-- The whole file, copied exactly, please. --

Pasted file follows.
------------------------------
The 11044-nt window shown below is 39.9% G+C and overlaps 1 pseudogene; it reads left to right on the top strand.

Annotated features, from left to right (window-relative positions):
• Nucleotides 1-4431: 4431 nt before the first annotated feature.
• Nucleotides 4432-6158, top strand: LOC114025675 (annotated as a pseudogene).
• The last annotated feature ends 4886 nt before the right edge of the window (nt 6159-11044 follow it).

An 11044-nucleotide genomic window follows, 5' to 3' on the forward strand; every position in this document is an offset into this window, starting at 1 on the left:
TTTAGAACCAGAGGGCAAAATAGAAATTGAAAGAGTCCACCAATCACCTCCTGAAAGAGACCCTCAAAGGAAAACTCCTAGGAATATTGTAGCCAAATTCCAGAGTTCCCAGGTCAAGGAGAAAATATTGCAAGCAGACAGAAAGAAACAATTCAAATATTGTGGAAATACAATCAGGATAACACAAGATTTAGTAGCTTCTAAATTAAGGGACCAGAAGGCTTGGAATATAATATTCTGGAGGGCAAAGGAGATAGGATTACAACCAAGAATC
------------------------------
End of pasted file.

The 11044-nt window shown below is 39.9% G+C and overlaps 1 pseudogene; it reads left to right on the top strand.

Annotated features, from left to right (window-relative positions):
• Nucleotides 1-4431: 4431 nt before the first annotated feature.
• Nucleotides 4432-6158, top strand: LOC114025675 (annotated as a pseudogene).
• The last annotated feature ends 4886 nt before the right edge of the window (nt 6159-11044 follow it).

An 11044-nucleotide genomic window follows, 5' to 3' on the forward strand; every position in this document is an offset into this window, starting at 1 on the left:
TTTAGAACCAGAGGGCAAAATAGAAATTGAAAGAGTCCACCAATCACCTCCTGAAAGAGACCCTCAAAGGAAAACTCCTAGGAATATTGTAGCCAAATTCCAGAGTTCCCAGGTCAAGGAGAAAATATTGCAAGCAGACAGAAAGAAACAATTCAAATATTGTGGAAATACAATCAGGATAACACAAGATTTAGTAGCTTCTAAATTAAGGGACCAGAAGGCTTGGAATATAATATTCTGGAGGGCAAAGGAGATAGGATTACAACCAAGAATC